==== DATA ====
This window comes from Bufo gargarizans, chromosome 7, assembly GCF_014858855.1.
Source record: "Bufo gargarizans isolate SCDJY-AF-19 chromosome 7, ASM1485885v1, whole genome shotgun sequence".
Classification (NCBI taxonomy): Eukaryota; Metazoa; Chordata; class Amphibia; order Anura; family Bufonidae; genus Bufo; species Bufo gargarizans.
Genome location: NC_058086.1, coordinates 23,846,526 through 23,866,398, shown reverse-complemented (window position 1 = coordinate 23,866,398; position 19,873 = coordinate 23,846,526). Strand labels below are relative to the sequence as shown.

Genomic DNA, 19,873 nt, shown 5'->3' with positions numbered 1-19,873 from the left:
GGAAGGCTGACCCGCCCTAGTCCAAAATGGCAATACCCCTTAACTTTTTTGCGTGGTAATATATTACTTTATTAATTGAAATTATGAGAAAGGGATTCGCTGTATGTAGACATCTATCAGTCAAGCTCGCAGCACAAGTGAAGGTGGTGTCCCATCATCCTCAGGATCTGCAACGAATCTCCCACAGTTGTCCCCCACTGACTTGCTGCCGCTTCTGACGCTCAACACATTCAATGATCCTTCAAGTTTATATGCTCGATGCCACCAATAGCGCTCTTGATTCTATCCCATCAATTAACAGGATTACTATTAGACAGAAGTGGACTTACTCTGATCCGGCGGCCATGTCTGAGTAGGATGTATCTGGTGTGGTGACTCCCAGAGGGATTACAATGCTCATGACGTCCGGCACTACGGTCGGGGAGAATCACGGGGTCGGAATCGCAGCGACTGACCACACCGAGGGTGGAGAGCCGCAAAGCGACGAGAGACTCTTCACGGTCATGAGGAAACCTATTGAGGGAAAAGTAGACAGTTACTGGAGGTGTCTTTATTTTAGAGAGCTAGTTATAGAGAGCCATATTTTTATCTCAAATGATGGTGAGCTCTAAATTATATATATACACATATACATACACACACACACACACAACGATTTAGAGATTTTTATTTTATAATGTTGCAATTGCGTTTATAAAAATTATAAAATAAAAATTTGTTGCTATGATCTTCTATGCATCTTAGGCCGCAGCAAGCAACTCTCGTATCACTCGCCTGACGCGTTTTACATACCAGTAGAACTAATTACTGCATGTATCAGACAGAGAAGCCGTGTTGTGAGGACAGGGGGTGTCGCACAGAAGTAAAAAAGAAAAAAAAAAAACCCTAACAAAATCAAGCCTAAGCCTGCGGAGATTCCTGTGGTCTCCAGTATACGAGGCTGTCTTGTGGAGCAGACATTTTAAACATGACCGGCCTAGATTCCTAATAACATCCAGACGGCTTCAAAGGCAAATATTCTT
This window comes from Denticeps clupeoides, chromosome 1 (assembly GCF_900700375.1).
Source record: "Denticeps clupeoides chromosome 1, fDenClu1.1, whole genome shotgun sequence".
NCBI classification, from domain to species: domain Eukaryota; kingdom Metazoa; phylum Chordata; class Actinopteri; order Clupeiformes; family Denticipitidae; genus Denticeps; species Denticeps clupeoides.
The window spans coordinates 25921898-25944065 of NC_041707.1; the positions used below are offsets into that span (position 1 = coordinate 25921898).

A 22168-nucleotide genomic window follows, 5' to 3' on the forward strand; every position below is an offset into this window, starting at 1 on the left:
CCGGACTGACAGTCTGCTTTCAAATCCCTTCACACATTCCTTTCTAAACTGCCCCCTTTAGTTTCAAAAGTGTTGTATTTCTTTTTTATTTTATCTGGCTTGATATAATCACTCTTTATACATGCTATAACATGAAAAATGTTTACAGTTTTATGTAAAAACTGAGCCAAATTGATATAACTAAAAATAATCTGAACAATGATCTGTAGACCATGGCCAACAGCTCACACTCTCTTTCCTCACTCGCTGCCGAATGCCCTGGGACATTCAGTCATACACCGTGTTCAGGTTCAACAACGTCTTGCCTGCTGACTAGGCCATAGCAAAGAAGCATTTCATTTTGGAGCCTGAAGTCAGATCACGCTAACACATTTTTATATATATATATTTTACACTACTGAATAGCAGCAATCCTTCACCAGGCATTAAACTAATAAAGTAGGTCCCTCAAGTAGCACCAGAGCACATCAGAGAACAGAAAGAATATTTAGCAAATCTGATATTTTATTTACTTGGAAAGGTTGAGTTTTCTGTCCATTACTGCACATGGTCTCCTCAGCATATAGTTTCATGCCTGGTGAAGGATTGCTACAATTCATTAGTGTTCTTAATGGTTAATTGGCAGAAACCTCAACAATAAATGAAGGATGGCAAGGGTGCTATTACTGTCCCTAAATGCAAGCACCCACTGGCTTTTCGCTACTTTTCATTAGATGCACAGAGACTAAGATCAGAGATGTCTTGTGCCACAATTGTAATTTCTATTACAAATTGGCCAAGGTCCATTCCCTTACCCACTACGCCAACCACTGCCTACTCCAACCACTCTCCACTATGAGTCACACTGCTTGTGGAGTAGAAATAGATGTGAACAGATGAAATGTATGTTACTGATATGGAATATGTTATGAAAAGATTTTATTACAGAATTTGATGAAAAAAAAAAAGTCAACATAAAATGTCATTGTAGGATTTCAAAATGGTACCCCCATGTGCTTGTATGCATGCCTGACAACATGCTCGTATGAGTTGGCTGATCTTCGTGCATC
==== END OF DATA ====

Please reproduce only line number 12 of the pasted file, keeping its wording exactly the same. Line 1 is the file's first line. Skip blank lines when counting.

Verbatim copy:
CCGGACTGACAGTCTGCTTTCAAATCCCTTCACACATTCCTTTCTAAACTGCCCCCTTTAGTTTCAAAAGTGTTGTATTTCTTTTTTATTTTATCTGGCTTGATATAATCACTCTTTATACATGCTATAACATGAAAAATGTTTACAGTTTTATGTAAAAACTGAGCCAAATTGATATAACTAAAAATAATCTGAACAATGATCTGTAGACCATGGCCAACAGCTCACACTCTCTTTCCTCACTCGCTGCCGAATGCCCTGGGACATTCAGTCATACACCGTGTTCAGGTTCAACAACGTCTTGCCTGCTGACTAGGCCATAGCAAAGAAGCATTTCATTTTGGAGCCTGAAGTCAGATCACGCTAACACATTTTTATATATATATATTTTACACTACTGAATAGCAGCAATCCTTCACCAGGCATTAAACTAATAAAGTAGGTCCCTCAAGTAGCACCAGAGCACATCAGAGAACAGAAAGAATATTTAGCAAATCTGATATTTTATTTACTTGGAAAGGTTGAGTTTTCTGTCCATTACTGCACATGGTCTCCTCAGCATATAGTTTCATGCCTGGTGAAGGATTGCTACAATTCATTAGTGTTCTTAATGGTTAATTGGCAGAAACCTCAACAATAAATGAAGGATGGCAAGGGTGCTATTACTGTCCCTAAATGCAAGCACCCACTGGCTTTTCGCTACTTTTCATTAGATGCACAGAGACTAAGATCAGAGATGTCTTGTGCCACAATTGTAATTTCTATTACAAATTGGCCAAGGTCCATTCCCTTACCCACTACGCCAACCACTGCCTACTCCAACCACTCTCCACTATGAGTCACACTGCTTGTGGAGTAGAAATAGATGTGAACAGATGAAATGTATGTTACTGATATGGAATATGTTATGAAAAGATTTTATTACAGAATTTGATGAAAAAAAAAAAGTCAACATAAAATGTCATTGTAGGATTTCAAAATGGTACCCCCATGTGCTTGTATGCATGCCTGACAACATGCTCGTATGAGTTGGCTGATCTTCGTGCATC